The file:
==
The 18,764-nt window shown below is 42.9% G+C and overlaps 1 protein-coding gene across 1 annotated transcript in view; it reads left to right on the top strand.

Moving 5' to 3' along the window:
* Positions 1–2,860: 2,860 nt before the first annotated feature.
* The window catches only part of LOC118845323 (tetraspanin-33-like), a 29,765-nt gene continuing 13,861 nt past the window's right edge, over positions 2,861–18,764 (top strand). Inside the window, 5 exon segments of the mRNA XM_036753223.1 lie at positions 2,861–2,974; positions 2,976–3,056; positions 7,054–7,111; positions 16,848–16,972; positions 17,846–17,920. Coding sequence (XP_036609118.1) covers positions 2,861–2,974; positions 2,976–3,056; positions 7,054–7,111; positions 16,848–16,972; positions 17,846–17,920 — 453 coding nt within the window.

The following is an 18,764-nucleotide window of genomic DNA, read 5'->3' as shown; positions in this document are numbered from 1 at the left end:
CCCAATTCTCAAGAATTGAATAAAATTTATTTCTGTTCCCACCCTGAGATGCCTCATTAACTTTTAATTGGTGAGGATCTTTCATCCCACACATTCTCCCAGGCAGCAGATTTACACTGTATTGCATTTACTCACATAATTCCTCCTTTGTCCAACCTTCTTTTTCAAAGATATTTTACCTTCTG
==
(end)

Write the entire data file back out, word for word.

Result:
The 18,764-nt window shown below is 42.9% G+C and overlaps 1 protein-coding gene across 1 annotated transcript in view; it reads left to right on the top strand.

Moving 5' to 3' along the window:
* Positions 1–2,860: 2,860 nt before the first annotated feature.
* The window catches only part of LOC118845323 (tetraspanin-33-like), a 29,765-nt gene continuing 13,861 nt past the window's right edge, over positions 2,861–18,764 (top strand). Inside the window, 5 exon segments of the mRNA XM_036753223.1 lie at positions 2,861–2,974; positions 2,976–3,056; positions 7,054–7,111; positions 16,848–16,972; positions 17,846–17,920. Coding sequence (XP_036609118.1) covers positions 2,861–2,974; positions 2,976–3,056; positions 7,054–7,111; positions 16,848–16,972; positions 17,846–17,920 — 453 coding nt within the window.

The following is an 18,764-nucleotide window of genomic DNA, read 5'->3' as shown; positions in this document are numbered from 1 at the left end:
CCCAATTCTCAAGAATTGAATAAAATTTATTTCTGTTCCCACCCTGAGATGCCTCATTAACTTTTAATTGGTGAGGATCTTTCATCCCACACATTCTCCCAGGCAGCAGATTTACACTGTATTGCATTTACTCACATAATTCCTCCTTTGTCCAACCTTCTTTTTCAAAGATATTTTACCTTCTG